Sneezy, wheezy kid? It’s important to address allergies early on as a part of their dental health!

 

We all know and love the quintessential child with allergies — thick snot running down their face and a sneeze that travels at Usain Bolt speeds because they haven’t learned how to cover their mouths! Ahhh, allergies!

 

Some dentists make it a habit to check allergies in small patients, but why? What do allergies have to do with a child’s developing dental health?

 

With Dr. Mel A. Burchman, dental health is a goal for every patient small and large! From early orthodontics to dental bridges, we have a dental solution for you! To learn more about how allergies affect your child’s dental development, join us in today’s post.

How Allergies Impact a Child’s Dental Development

 

Sometimes this slips right past parents — allergies do play a role in your child’s dental health, but how? Not only do seasonal allergies affect them but also food allergies which can impact your child physically and in dental issues as they age.

 

Allergies are closely connected to digestion, diet, and their overall immune health.

 

Think about it for a second — chronically blocked sinuses inhibit nasal breathing, and this, over time, will change the shape of their mouth in addition to altering how their teeth grow in. So, blocked sinuses could not only result in mouth breathing but allows for teeth to grow in crooked — see the connection?

 

How do allergies manifest in children?

 

If children are sensitive to a specific allergen, be it tree or flower pollen or animal dander, their immune system will respond because it views the compound as harmful. The body then releases histamine to help protect the body and ward off the intruder.   

 

When too many histamines are released, this causes a myriad of symptoms, and if it’s something that was breathed in, it will likely impact their eyes, nose, and lungs. If it is food, their GI tract and mouth are affected.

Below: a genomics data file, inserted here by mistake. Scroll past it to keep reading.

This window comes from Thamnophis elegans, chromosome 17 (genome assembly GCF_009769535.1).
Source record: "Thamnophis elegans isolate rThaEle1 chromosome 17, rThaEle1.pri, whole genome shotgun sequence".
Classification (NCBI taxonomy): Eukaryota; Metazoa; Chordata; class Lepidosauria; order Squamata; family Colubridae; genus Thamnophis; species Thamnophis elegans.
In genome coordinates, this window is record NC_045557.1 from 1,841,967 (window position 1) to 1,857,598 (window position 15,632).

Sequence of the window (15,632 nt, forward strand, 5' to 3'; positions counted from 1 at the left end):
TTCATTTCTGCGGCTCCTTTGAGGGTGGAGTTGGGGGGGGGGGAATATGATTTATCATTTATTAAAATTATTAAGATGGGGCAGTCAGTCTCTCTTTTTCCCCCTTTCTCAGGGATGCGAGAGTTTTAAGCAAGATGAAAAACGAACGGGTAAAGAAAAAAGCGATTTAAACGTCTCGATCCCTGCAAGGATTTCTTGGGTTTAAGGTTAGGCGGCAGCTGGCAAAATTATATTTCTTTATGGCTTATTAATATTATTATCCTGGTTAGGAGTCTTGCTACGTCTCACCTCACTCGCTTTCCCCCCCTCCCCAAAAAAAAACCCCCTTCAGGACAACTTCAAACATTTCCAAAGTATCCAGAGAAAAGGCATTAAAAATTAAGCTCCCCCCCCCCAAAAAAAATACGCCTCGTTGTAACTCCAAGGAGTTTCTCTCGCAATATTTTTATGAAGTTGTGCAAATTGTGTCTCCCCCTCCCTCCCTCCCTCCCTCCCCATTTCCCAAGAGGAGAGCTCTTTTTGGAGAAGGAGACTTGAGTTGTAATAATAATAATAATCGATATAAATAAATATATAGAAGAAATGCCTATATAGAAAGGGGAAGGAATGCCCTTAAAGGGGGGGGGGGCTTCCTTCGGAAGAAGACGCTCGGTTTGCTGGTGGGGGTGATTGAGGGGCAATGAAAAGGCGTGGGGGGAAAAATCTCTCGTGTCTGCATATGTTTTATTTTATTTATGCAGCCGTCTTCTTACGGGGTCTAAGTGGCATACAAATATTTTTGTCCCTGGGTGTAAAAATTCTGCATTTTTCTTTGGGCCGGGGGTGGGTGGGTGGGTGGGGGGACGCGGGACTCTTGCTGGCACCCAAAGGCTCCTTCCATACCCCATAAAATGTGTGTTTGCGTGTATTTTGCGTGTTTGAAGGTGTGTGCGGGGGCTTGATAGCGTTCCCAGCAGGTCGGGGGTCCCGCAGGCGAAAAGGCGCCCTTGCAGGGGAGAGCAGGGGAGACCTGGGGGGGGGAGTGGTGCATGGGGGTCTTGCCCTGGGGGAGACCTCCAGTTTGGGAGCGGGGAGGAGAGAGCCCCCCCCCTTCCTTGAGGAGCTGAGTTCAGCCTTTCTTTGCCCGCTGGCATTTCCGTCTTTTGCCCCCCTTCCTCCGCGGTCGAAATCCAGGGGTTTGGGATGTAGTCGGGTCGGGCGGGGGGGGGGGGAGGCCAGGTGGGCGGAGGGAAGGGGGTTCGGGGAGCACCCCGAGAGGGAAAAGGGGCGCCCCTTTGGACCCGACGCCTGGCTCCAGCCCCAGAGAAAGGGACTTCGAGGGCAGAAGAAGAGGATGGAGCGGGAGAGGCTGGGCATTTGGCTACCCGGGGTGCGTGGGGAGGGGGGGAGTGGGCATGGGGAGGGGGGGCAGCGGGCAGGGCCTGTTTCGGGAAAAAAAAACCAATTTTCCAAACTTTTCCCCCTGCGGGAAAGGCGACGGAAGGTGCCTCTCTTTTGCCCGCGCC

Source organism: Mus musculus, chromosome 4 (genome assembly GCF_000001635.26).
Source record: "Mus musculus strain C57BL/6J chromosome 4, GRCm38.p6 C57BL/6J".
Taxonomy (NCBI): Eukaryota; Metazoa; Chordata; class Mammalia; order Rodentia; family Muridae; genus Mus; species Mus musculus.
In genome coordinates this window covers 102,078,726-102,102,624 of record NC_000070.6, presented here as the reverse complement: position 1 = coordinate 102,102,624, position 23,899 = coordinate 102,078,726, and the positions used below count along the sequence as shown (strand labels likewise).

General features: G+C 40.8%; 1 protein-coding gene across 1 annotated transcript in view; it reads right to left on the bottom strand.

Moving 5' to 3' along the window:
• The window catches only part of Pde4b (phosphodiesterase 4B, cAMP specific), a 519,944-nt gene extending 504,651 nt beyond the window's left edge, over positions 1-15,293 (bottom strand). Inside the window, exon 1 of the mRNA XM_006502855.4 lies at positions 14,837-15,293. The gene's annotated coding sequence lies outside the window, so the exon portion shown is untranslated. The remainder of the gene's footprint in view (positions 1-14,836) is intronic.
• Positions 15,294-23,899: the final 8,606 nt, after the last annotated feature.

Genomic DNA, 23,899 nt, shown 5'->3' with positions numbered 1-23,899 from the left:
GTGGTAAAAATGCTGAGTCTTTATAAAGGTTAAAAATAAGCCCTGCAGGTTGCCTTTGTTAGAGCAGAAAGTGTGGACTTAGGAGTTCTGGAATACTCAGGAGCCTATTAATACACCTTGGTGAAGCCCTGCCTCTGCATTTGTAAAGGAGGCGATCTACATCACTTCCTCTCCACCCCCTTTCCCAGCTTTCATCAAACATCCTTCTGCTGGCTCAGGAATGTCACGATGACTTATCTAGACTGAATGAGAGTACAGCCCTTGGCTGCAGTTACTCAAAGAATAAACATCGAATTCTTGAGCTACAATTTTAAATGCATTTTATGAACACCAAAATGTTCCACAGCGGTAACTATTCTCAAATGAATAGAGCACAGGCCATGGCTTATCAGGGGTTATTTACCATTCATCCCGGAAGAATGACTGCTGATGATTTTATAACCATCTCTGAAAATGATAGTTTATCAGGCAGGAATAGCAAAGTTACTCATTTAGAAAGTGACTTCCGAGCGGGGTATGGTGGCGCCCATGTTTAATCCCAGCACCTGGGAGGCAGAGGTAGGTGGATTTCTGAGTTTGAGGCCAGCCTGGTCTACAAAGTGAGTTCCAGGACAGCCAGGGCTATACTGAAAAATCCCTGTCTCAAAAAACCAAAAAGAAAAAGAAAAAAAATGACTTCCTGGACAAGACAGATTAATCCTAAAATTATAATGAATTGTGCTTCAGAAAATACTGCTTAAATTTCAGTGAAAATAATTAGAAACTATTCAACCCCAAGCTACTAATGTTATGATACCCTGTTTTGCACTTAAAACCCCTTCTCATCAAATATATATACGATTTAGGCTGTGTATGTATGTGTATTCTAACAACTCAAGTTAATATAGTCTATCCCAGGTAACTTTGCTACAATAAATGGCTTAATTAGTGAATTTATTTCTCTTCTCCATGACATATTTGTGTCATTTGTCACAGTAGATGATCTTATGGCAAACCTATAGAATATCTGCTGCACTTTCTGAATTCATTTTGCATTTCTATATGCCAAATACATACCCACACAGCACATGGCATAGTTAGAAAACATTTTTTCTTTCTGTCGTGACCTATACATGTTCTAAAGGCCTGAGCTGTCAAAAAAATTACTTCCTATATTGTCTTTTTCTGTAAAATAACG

Symptoms of seasonal allergies in kids include:

 

  • Mouth breathing
  • Stuffy nose
  • Blocked sinuses
  • Snoring
  • A narrow face
  • Coughing
  • Itchy and inflamed eyes
  • Itchy skin
  • Rashes
  • Headaches
  • Pressure behind the eyes
  • Difficulty sleeping
  • Trouble paying attention in school

 

More on Crooked Teeth and Allergies

 

Have you ever noticed how many people have had braces growing up? It’s probably safe to say that the ones who didn’t are the odd people out!

 

Allergies aren’t the only cause for crooked teeth, but they do impact how teeth grow in. Kids who suffer from allergies are more likely to develop crooked teeth as they age.

 

Remember how a stuffy nose (allergic rhinitis) causes them to breathe through their mouths, affecting their facial structures? This shifts everything and gives teeth more of an opportunity to grow in crooked.

 

Preventing allergies and keeping their sinus pathways open and clear relieves improper breathing and may even be a way to better prevent braces.

 

It’s amazing what can be unpacked when we get to the root issues of health concerns and how addressing little things can have a big impact on our dental health and development.

 

There’s still more to cover, so stay tuned for part two!

 

In the meantime, schedule an appointment for a teeth cleaning and to discuss more on allergies!